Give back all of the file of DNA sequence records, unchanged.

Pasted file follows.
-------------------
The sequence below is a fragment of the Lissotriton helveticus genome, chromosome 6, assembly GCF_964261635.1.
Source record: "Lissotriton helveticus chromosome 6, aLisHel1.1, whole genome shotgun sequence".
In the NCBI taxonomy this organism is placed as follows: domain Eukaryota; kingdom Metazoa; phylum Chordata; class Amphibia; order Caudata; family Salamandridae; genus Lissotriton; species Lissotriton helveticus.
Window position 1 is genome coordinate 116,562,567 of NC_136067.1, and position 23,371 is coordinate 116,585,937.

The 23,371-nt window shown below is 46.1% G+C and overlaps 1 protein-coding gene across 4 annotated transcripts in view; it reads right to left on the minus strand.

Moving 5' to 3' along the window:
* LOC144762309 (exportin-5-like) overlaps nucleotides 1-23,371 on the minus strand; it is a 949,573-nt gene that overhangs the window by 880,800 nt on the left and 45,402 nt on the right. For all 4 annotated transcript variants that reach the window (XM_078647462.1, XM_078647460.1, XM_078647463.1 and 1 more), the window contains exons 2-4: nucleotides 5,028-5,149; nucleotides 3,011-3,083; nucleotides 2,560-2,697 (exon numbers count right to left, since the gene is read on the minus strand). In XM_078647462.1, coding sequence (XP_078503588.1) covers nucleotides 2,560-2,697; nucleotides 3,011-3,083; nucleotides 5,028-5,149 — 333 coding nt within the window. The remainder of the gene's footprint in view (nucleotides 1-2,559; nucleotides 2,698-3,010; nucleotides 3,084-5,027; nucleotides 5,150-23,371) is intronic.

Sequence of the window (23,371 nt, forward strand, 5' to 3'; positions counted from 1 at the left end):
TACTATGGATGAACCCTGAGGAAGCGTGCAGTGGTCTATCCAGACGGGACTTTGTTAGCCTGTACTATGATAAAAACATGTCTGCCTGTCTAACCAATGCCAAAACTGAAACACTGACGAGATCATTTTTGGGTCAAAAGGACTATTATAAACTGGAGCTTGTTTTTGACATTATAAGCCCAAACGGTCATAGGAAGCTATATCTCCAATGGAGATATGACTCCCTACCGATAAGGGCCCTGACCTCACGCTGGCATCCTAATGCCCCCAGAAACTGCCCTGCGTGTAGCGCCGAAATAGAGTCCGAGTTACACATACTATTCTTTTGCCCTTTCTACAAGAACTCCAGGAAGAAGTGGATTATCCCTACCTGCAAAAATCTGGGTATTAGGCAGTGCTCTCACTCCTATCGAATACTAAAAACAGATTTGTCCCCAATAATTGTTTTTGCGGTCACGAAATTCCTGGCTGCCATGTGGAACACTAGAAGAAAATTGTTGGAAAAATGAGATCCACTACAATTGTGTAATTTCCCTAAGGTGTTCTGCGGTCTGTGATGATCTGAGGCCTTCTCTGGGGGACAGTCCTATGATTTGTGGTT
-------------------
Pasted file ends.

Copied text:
The sequence below is a fragment of the Lissotriton helveticus genome, chromosome 6, assembly GCF_964261635.1.
Source record: "Lissotriton helveticus chromosome 6, aLisHel1.1, whole genome shotgun sequence".
In the NCBI taxonomy this organism is placed as follows: domain Eukaryota; kingdom Metazoa; phylum Chordata; class Amphibia; order Caudata; family Salamandridae; genus Lissotriton; species Lissotriton helveticus.
Window position 1 is genome coordinate 116,562,567 of NC_136067.1, and position 23,371 is coordinate 116,585,937.

The 23,371-nt window shown below is 46.1% G+C and overlaps 1 protein-coding gene across 4 annotated transcripts in view; it reads right to left on the minus strand.

Moving 5' to 3' along the window:
* LOC144762309 (exportin-5-like) overlaps nucleotides 1-23,371 on the minus strand; it is a 949,573-nt gene that overhangs the window by 880,800 nt on the left and 45,402 nt on the right. For all 4 annotated transcript variants that reach the window (XM_078647462.1, XM_078647460.1, XM_078647463.1 and 1 more), the window contains exons 2-4: nucleotides 5,028-5,149; nucleotides 3,011-3,083; nucleotides 2,560-2,697 (exon numbers count right to left, since the gene is read on the minus strand). In XM_078647462.1, coding sequence (XP_078503588.1) covers nucleotides 2,560-2,697; nucleotides 3,011-3,083; nucleotides 5,028-5,149 — 333 coding nt within the window. The remainder of the gene's footprint in view (nucleotides 1-2,559; nucleotides 2,698-3,010; nucleotides 3,084-5,027; nucleotides 5,150-23,371) is intronic.

Sequence of the window (23,371 nt, forward strand, 5' to 3'; positions counted from 1 at the left end):
TACTATGGATGAACCCTGAGGAAGCGTGCAGTGGTCTATCCAGACGGGACTTTGTTAGCCTGTACTATGATAAAAACATGTCTGCCTGTCTAACCAATGCCAAAACTGAAACACTGACGAGATCATTTTTGGGTCAAAAGGACTATTATAAACTGGAGCTTGTTTTTGACATTATAAGCCCAAACGGTCATAGGAAGCTATATCTCCAATGGAGATATGACTCCCTACCGATAAGGGCCCTGACCTCACGCTGGCATCCTAATGCCCCCAGAAACTGCCCTGCGTGTAGCGCCGAAATAGAGTCCGAGTTACACATACTATTCTTTTGCCCTTTCTACAAGAACTCCAGGAAGAAGTGGATTATCCCTACCTGCAAAAATCTGGGTATTAGGCAGTGCTCTCACTCCTATCGAATACTAAAAACAGATTTGTCCCCAATAATTGTTTTTGCGGTCACGAAATTCCTGGCTGCCATGTGGAACACTAGAAGAAAATTGTTGGAAAAATGAGATCCACTACAATTGTGTAATTTCCCTAAGGTGTTCTGCGGTCTGTGATGATCTGAGGCCTTCTCTGGGGGACAGTCCTATGATTTGTGGTT